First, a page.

Thomas and Peggy Adams: Beloved professor leaves a legacy of learning
If you were enrolled in a physiology course at Michigan State University between 1967 and 2011, chances are you knew Professor Thomas Adams. It is estimated that he taught 16,000 students at the undergraduate, graduate and professional levels during his career at MSU.
Adams, who retired in January 2011 at the age of 80, was popular not only as a great professor, but a highly regarded advisor and mentor. He also holds several patents—some for research equipment and some for sensor devices that are still used today.
After his death in August 2011, his wife, Peggy, decided to establish a scholarship in his memory. The Thomas Adams Memorial Scholarship honors his love of learning and his dedication to helping students achieve success.
“When I set up this scholarship, I didn’t want it to be just about a high GPA,” Peggy said. “Obviously, a recipient has to be doing well in school, but financial need and intellectual curiosity are major criteria in selecting the recipients.”
The first scholarship was awarded in 2013-14.
“This scholarship was a pivotal moment in my undergraduate career, but I didn't realize it until a few years later,” said inaugural recipient Kevin Kelly. When he heard about the scholarship, he was in the midst of deciding whether to apply to medical schools or pursue a research-focused career. “As undergraduate research is often not a paid endeavor, this scholarship helped me and my family make ends meet while I worked in a lab,” Kelly continued. He completed his master's degree at MSU in 2015, and earned his Ph.D. degree in biomedical sciences at Mayo Clinic, where he is now a third-year student.
“It has been so rewarding to set up this scholarship,” Peggy said. “It helps us stay connected to MSU; we’re talking about a 40+ year connection with the university, and to be able to continue it in this way has been wonderful.”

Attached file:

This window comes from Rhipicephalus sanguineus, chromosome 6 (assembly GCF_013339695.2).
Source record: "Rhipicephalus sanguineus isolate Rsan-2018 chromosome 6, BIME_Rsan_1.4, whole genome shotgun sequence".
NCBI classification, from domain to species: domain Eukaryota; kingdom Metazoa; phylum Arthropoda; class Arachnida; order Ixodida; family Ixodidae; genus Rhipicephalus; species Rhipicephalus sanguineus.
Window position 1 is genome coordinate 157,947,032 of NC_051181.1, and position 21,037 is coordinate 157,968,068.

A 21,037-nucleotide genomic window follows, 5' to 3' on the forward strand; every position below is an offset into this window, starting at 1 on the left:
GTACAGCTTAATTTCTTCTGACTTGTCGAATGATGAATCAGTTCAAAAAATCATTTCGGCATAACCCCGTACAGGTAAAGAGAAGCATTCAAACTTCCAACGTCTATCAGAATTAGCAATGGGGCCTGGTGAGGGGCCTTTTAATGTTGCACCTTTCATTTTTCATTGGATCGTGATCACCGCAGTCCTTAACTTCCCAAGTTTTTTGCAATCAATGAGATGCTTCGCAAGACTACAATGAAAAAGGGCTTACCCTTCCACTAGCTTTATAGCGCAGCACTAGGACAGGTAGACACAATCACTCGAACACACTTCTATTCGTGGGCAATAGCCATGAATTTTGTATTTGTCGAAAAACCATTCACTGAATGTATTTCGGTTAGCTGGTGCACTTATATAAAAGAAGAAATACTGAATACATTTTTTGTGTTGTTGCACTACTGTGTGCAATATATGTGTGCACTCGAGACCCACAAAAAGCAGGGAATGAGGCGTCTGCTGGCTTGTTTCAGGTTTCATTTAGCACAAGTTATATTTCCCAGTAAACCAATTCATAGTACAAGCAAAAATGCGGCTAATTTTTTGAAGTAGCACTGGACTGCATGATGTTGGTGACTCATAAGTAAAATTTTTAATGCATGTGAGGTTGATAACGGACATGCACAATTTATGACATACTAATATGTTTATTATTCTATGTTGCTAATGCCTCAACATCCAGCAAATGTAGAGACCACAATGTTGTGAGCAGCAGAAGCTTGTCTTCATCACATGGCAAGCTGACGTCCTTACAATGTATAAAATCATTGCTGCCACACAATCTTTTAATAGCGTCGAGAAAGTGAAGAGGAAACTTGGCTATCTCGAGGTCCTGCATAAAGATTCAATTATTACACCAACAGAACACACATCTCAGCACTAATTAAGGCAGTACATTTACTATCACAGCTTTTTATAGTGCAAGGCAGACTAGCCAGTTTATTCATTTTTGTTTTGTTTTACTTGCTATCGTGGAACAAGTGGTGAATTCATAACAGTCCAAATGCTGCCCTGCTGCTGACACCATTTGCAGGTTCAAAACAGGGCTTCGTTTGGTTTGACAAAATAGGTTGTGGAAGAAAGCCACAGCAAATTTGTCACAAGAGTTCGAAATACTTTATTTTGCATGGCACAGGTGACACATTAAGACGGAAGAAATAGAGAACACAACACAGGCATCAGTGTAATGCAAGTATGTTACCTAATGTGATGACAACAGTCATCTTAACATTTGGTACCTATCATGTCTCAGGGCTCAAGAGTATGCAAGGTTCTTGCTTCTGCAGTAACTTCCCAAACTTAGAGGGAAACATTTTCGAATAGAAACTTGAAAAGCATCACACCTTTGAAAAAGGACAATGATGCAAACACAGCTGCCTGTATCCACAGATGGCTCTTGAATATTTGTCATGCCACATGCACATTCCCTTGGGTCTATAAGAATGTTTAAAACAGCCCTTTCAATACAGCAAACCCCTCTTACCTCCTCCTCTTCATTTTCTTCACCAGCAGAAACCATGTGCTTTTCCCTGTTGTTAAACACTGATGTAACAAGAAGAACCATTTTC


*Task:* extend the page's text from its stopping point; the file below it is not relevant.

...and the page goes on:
“It was truly an honor to receive this scholarship and it felt so rewarding that my enthusiasm and passion for physiology was recognized,” said Rachel Brock, 2014-15 recipient. After graduating from MSU, she earned her master’s degree from the Duke University Pathologists' Assistant Program and currently works as a pathologists' assistant.
“This scholarship helped me to take various courses that eventually helped me discover my passion for pathology and turn that into a career,” Brock said. “The Thomas Adams Memorial Scholarship is a wonderful opportunity and I will be forever grateful for it.”
“The generosity of the Adams’ family facilitated the enrichment of my undergraduate experience through research in the laboratory,” said Clarissa Richardson, 2016-17 recipient. “I spent my last couple semesters immersed in a laboratory focused on mast cell–mediated allergic diseases.” She plans to apply for a master’s in physician assistant studies.
“With my first-hand experiences with Dr. Adams’ colleagues at MSU, and after meeting his wife, it is clear that this man left a remarkable legacy,” Kelly said. “I'm incredibly honored to have been a recipient of this award, and so thankful for the opportunities that it opened up for me.” He expects to graduate at the end of 2019 and find a teaching or a postdoctoral position.